(Tr. Vol. 4 at 553). In this instance, while the prosecutor appears to be arguing the evidence, the backhanded criticism of the judge's evidentiary rulings embodied in these comments, as well as the suggestion that those rulings may have been the result of some manipulation by Pryor, and the further suggestion that Pryor's expert was merely parroting what Pryor or her attorneys told him to say, are all arguments for inferences that go well beyond any evidence produced at trial. By weaving this thread of innuendo into his argument, the prosecutor was appealing to jurors' emotions and prejudices. This is improper argument. See Green v. State, 1980 OK CR 34, ¶ 9, 611 P.2d 262, 265 (holding that right of liberal argument “does not permit the prosecutor to bolster his argument by implications which are unsupported by competent evidence offered at trial”); Fry v. State, 1950 OK CR 65, 218 P.2d 643, 652 (holding that while counsel are entitled to great latitude and wide freedom in closing argument, such latitude “does not authorize the use of prejudicial statements calculated to inflame the passions of the jury”); ABA Standards for Criminal Justice: Prosecution and Defense Function § 3–5.8(c) and (d) (3rd ed.1993).
¶ 9 Again, at another point during final closing, while actually arguing the evidence for first degree murder, the prosecutor ridiculed the judge's instruction to the jury that, in his opinion, the evidence was insufficient for first degree murder. Specifically, the prosecutor told jurors:
And they tell you we haven't proven our case. Really? The judge is advising you that a reasonable jury could not find her guilty based on this evidence? Isn't that just breathtaking?
(Tr. Vol. 4 at 555). He then continued:
Do you think the efforts to manipulate ended December 18th or do you think they continued in this courtroom? And this Court is advising you that you can't find her guilty based on this evidence. Isn't that just breathtaking?
(Tr. Vol. 4 at 556). Simply arguing the evidence for first degree murder, despite the judge's admonition to the jury that in his opinion the evidence was insufficient, would have been proper in this instance. It was improper, however, for the prosecutor to impugn the integrity of the court by suggesting, without evidence, as he did here, that the judge's opinion of the evidence was the result of some behind-the-scenes manipulation by Pryor. This suggestion of manipulation or deception could only have been intended to inflame jurors against Pryor. This was improper argument. See Fry, 1950 OK CR 65, 218 P.2d at 652; ABA Standards for Criminal Justice: Prosecution and Defense Function § 3–5.8(c) and (d) (3rd ed.1993).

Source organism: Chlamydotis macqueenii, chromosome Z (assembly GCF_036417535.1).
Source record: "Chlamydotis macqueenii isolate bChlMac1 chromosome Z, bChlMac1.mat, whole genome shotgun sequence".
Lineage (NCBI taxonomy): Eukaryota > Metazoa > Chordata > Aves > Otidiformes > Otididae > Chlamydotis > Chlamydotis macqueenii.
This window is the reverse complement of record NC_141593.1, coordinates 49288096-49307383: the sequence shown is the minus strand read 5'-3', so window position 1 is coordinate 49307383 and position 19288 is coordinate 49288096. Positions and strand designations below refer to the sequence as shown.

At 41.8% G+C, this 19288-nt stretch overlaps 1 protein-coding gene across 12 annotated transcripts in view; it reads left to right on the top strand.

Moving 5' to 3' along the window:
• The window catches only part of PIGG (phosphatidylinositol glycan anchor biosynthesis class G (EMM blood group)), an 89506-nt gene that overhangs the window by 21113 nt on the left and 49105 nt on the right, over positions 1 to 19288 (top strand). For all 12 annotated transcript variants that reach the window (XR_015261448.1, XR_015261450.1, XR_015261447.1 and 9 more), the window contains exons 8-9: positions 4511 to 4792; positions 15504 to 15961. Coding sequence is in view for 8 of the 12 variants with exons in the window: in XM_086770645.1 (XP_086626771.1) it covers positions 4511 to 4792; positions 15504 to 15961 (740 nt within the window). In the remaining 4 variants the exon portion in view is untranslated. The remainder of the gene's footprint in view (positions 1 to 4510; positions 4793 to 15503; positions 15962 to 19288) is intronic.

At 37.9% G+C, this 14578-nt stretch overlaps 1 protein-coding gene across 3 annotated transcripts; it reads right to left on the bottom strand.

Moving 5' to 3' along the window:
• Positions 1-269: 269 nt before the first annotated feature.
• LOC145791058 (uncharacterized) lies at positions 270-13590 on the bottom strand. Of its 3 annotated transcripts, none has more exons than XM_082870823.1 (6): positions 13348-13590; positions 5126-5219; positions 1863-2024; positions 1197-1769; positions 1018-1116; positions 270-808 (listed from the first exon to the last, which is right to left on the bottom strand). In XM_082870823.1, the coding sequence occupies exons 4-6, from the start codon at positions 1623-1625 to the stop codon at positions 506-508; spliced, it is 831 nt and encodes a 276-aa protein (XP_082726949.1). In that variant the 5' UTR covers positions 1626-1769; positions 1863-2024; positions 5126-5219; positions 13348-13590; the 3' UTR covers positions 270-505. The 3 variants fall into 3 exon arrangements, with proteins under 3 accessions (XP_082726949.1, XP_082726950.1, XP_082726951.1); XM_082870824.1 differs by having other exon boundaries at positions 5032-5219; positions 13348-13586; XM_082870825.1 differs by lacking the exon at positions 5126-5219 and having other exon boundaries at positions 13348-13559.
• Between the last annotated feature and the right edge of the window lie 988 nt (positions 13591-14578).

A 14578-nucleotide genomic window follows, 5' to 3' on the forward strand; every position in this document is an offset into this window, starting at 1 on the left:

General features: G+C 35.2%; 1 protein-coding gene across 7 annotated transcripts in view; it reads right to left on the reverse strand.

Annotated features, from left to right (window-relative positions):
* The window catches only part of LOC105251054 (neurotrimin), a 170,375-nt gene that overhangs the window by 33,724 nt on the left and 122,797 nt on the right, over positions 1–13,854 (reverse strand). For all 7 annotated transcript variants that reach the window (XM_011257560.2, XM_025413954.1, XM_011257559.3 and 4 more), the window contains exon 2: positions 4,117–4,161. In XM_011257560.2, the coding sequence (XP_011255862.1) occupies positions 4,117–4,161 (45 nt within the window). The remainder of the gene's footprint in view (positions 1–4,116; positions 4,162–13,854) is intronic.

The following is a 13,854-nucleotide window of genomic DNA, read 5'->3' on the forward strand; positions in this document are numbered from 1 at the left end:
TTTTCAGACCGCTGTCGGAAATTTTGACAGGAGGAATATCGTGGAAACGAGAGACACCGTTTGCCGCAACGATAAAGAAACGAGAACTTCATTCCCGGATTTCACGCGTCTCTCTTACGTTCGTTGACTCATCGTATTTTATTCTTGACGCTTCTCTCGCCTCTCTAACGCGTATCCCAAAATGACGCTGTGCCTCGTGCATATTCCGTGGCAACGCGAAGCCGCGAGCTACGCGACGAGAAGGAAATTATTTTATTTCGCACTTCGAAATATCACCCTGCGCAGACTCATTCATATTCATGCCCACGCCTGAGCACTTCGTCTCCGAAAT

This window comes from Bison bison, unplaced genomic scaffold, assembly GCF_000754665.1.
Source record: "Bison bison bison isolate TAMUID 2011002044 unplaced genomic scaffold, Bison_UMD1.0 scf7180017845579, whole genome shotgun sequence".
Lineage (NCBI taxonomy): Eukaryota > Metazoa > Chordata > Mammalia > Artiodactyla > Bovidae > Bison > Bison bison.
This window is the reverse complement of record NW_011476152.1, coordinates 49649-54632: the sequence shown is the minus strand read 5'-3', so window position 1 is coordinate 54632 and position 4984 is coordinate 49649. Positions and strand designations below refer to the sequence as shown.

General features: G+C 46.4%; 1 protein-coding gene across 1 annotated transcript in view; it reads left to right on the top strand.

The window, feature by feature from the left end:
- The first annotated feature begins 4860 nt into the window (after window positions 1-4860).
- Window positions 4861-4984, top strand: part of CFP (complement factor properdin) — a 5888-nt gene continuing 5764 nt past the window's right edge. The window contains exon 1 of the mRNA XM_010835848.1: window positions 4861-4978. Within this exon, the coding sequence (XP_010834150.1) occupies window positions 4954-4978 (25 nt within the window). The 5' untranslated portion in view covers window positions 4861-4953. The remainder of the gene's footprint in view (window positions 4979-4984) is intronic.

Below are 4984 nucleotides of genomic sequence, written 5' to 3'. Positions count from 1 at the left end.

¶ 10 Finally, nearing the end of his closing argument, the prosecutor appealed to the jury for sympathy for himself and his co-prosecutor in language that strongly suggested that the fix was in against them by some unnamed powerful persons. Specifically, the prosecutor told jurors:
We're like the fighter in some movie. We're supposed to take a dive and just, keep, answering the bell over and over and over again. So I'm sorry if they [defendant and defense counsel] feel like we've been too hard but we have a job to do. And I'm sorry that they feel that way. I'm not sorry for what we've done. Our job is to stand up for the victims of violent crime and we've done that. And we don't apologize for it.
We believe in things like truth and justice and we believe evidence should come from the witness stand and it shouldn't be injected into the case by attorneys. And maybe these are old fashioned notions, maybe they're not accepted in polite society any more, but we did our job in this case.